1. Did you notice that S-A avoids mentioning Bayer's meters in all launch materials ... Is that omission telling? Are they afraid of comparisons with ContourUSB?
2. An R&D person told me that the heat from the iPhone would screw with accurracy of any readings taken with the iBGStar plugged into it. Did they solve this issue, or is it something they're just hoping won't be an issue!?

Jenny said...

Any info about how accurate this new meter really is? And yes on the androids.

Also, FWIW, Health New England, the most common insurer used in Western Mass (with the lowest rates) used to pay for Accu-chek and One Touch meters. Last fall, however, it dropped both and now only pays for Freestyle Lite. So someone at that company must have gotten aggressive about discounting to plans.

Dave s said...

I tested for a few weeks in the UK and it returned to the shelf for consistently recording a higher level than all my other meters. Hopefully they've solved this design problem for the US. Sanofi claim to be measuring on a slightly different scale to everyone else so they say they aren't wrong, just different. Not sure how this is helpful though.

All reviews are based around looks and very few actually look at the most important part of the machine for a diabetic.

I wish you luck.

Karen said...

As you and I have discussed in the past, I've been anxiously awaiting this launch. I thought I'd be first in line at my pharmacy to buy one!! However, the meter itself is a lot more expensive than I had imagined - and it doesn't look like there is any kind of rebate on the meter itself (unlike my Accu-Check which always ends up free after I send in the rebate). Pair that with the fact that my insurance doesn't cover the strips yet . . . and I guess I'll be waiting a little bit longer. I just can't justify spending all that money on it - although it is very cool.

Judi said...

I was anxiously awaiting this meter and had put off getting a new meter for some time in anticipation of this one. However when I found out there would be no insurance coverage for the strips, and I do 10-12 tests a day, it is impossible for me to afford. Plus my insurance coverage provides strips with no copay at all, and offers many different brands. So, it's not the meter cost but the strips. Hopefully, Sanofi is working on getting strip coverage with insurance plans. I still really want one but just have to wait and hope strips become more widely available.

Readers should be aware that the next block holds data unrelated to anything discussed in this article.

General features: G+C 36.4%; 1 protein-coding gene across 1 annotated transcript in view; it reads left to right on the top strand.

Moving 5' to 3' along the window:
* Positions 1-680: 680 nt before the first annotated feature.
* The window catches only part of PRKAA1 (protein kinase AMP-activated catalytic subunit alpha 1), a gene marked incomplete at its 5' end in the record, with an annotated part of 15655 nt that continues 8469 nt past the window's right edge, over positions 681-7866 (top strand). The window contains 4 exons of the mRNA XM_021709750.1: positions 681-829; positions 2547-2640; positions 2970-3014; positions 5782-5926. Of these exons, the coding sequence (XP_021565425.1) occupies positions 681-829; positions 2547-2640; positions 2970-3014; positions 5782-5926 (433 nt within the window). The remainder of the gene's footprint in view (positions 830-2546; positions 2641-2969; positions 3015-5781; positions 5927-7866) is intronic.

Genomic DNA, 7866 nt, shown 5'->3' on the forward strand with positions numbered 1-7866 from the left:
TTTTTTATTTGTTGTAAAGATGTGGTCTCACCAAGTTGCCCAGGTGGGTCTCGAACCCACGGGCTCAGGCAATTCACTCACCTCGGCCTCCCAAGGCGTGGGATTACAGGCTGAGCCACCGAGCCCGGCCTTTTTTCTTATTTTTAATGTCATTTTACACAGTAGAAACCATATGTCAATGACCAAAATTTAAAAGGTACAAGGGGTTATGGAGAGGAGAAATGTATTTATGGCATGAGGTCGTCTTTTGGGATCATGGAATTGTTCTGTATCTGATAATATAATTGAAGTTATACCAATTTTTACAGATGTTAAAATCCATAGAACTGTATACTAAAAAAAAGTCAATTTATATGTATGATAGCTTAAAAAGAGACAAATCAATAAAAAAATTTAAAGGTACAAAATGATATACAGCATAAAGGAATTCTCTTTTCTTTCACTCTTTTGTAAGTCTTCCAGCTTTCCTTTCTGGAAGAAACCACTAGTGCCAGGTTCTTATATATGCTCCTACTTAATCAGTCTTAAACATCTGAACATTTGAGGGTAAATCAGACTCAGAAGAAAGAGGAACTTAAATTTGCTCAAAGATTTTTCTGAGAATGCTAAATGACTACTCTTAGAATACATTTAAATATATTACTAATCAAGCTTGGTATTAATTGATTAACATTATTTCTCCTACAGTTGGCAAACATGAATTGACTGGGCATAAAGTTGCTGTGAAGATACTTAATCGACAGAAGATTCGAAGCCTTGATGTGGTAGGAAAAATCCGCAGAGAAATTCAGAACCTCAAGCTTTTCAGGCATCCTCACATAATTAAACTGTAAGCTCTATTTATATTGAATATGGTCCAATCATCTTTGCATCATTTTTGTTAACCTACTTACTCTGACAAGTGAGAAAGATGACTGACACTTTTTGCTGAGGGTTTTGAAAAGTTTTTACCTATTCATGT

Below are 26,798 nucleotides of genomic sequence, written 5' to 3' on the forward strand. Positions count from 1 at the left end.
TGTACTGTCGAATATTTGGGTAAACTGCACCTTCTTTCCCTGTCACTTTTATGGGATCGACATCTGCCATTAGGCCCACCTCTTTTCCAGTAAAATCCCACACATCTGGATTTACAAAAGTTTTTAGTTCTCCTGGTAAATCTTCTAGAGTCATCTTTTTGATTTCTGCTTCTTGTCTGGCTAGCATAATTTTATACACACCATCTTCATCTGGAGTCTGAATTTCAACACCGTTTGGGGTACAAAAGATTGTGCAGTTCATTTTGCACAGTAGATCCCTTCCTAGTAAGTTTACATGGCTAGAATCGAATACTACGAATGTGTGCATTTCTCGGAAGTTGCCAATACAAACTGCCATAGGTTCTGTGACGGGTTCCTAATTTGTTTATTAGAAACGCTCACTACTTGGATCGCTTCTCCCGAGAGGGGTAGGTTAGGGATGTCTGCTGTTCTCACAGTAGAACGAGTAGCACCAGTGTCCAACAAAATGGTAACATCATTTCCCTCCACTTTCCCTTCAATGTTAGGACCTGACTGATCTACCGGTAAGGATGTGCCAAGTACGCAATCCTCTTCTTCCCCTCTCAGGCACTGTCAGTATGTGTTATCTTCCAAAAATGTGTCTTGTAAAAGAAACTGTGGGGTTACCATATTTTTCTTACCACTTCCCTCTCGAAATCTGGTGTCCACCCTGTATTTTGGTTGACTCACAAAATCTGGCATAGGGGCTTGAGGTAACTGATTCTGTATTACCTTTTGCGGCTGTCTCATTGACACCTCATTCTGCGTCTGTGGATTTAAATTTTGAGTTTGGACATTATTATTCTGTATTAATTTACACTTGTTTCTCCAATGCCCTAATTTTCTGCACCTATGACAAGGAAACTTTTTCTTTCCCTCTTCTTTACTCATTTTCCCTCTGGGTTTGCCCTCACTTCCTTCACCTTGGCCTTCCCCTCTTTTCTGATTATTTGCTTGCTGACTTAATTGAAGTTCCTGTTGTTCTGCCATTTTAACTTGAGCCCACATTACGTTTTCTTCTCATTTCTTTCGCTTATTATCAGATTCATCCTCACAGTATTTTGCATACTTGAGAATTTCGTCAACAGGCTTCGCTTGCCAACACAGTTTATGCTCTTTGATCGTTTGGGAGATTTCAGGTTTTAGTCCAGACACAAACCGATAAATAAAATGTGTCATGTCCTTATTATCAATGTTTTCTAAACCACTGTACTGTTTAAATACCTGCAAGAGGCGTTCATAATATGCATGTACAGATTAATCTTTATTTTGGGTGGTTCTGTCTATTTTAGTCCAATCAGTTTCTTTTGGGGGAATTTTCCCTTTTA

Anonymous said...

Since I'm one of the supposed "tiny handful" (are you sure about that "statistic"?) that pays out of pocket, I don't care about insurance coverage, I care about cost and availability. I used an Agamatrix meter for years because of its low cost but since no one sells them locally I got tired of always having to order them online and switched to the Walgreen's brand, which is interchangeable with CVS's brand strips. I wonder what the availability and cost would be for these - and is it really going to be less "baggage" since we'd still have to carry around strips, lancets, insulin, etc. I guess the long and short of my post is that I'm not sure this is much of a reason to jump up and down for me.

Anonymous said...

Just wrote a report regarding iBGStar iPhone blood tester.
Let me start with the Good News.
The Software is one of the Best!
You should just download it and use it as your blood sugar registration.

Design is Fantastic !

As a Medical measurement Instrument, it is dangerous! The tolerance is far too high and Not consistent at all!

Last night had a Hypo and it was showing a perfect value.
Especially for Diabetic 1, I would not consider using it at all.
Actually it should be banned.

Just consider your tyre needs 2.0 and you are using an instrument to pump up your tyre to 3.2 psi
Half way your trip you might have a blown up tyre.

I keep to my Accucheck Mobile and Lifescan One Touch for the time being.

Hope Sanofi will come with an upgrade.

Blaming iPhone is a disgusting reaction.

Unknown said...

A great design and gadget for the old iPhone 3 & 4.
Dont know if they have the new connection for iPhone 5 & 6

The software is one of the best !

Negative:
It's Not accurate at all. Nothing to do with your iPhone.
Most probably its the strips.
Sanofil sent me a cleaner/ tester whatever they call it but it remain the same.
The fluctuation of the values are far to much. Why bother checking your blood sugar with such inaccurate gadget.

For Diabetic 2 to purchase these Expensive inaccurate strips it is a real waste.